« Reply #5 on: February 14, 2006, 02:25:15 AM »

It seems to me that if you guarantee the "episodic" nature of the game -- that characters cannot change from one episode to another for better or for worse -- the players have no real reason to care about events in the game. If the worst that can happen is that everything is forgotten by the start of next episode, where is the disincentive from spending the entire episode at home drinking tea?

Or do you intend the 'static characters' thing to only apply to character abilities, and characters can still evolve on a personal level? If so, how do you ensure that that happens? How does this tie in with a character who is 'the happiest person in the world'?

It seems as though there might be an opening here for "we know nothing about your character to start, but as soon as he or she takes a stance on something, it's fixed forever" as a character-exploration thing, but I don't think that's much to do with what you were talking about.

adam

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Arpie
Member

Posts: 83


« Reply #6 on: February 15, 2006, 11:56:49 PM »

I assume that a superlative character, acting outside of his or her field, is considered a normal for all conflict resolution purposes? That's kind of what I got from the examples, but I didn't see a definate statement to that effect in the rules. I have to read these things kinda fast.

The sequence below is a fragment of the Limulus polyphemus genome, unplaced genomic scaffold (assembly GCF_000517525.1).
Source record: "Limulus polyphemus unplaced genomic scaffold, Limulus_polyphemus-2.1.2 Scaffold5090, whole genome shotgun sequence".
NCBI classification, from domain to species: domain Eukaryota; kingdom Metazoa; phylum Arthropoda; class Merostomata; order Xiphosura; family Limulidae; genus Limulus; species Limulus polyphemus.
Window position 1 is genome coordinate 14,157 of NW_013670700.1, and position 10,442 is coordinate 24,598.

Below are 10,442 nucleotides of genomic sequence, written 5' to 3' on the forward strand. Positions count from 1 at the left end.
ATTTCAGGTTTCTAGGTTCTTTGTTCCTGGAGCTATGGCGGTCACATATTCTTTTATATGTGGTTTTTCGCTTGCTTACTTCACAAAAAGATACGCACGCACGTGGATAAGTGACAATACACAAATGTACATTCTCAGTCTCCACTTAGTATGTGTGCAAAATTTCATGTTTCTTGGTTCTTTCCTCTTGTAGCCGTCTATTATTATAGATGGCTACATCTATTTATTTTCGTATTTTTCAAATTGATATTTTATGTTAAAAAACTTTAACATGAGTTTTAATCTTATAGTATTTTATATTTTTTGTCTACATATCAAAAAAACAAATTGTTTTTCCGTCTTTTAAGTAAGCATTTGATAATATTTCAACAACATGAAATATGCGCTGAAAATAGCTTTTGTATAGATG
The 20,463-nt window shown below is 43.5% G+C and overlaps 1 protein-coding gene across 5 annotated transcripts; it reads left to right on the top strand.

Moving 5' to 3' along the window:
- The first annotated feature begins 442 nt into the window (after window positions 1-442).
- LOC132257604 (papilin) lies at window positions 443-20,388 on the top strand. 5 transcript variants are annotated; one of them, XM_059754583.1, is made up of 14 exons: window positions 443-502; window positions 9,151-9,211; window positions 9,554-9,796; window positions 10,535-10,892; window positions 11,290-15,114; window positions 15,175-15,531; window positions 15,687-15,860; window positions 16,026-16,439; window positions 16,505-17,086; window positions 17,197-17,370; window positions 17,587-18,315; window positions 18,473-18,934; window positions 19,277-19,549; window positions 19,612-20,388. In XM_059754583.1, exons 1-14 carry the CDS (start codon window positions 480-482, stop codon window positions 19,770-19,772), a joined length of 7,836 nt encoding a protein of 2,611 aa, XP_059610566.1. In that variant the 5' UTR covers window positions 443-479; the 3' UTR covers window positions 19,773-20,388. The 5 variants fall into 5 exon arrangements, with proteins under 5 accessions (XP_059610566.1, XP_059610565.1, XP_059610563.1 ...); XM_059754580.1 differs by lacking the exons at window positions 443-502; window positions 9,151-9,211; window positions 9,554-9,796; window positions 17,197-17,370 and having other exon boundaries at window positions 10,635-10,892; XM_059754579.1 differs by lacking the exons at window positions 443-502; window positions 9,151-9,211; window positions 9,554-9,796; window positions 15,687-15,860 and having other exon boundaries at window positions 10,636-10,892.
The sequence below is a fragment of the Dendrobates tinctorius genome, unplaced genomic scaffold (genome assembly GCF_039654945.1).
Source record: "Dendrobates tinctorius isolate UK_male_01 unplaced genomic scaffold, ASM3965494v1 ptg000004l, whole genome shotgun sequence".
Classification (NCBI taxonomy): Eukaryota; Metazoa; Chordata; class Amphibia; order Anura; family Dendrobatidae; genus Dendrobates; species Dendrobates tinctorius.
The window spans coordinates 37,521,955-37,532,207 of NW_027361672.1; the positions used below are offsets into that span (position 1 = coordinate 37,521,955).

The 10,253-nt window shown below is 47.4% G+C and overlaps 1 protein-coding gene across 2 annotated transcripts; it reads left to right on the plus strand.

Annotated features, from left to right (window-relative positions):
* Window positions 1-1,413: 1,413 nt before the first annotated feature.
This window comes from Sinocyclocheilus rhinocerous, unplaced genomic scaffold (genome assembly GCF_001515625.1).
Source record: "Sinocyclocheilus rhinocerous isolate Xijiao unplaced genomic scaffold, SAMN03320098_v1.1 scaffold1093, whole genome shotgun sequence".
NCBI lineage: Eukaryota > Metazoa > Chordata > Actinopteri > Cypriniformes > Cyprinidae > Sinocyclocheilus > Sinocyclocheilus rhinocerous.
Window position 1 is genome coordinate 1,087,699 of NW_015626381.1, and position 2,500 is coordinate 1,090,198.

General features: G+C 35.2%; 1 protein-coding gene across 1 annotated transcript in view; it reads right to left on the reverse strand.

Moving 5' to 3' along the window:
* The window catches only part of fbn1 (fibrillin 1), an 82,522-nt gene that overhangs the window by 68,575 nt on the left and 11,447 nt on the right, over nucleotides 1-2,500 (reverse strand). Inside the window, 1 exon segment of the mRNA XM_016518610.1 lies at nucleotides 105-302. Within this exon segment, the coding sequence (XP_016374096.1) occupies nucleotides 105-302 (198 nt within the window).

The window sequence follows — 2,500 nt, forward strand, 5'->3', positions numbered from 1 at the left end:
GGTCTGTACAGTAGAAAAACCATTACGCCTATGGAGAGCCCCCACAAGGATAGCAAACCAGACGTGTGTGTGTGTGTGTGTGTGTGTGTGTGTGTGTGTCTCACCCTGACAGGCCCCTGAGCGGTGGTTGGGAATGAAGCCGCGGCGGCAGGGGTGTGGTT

For instance, if Dr. Orbasite, the world's sharpest-eyed detective, does some forensics work to catch Buck Nasty, the most elusive exhibitionist ever born, then Buck Nasty has an even chance of getting caught (because Dr. Orbasite will probably spot some important detail in the forensics work, or not, depending on the roll.)

However, if Dr. Orbasite tries to chase down Buck Nasty upon figuring out his latest scheme to expose himself lewdly, since Buck Nasty is superlatively elusive, Dr. Orbasite will fail, handily, to catch Buck

Ne ce'est pais?
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Arpie
Member

Posts: 83


« Reply #7 on: February 16, 2006, 12:00:46 AM »

Oh, wait, I see, the answer to my question is in the second paragraph. Duh! Sorry. I just skipped over that as introductory fol-de-rol.

Well, the basic concept works and it's pretty funny, to boot.

It would be neat if, when you do your fifty-fifty flip, you got to describe your own failure (since you're superlative) but your enemy/the referee got to describe your success (since they're superlative, too.)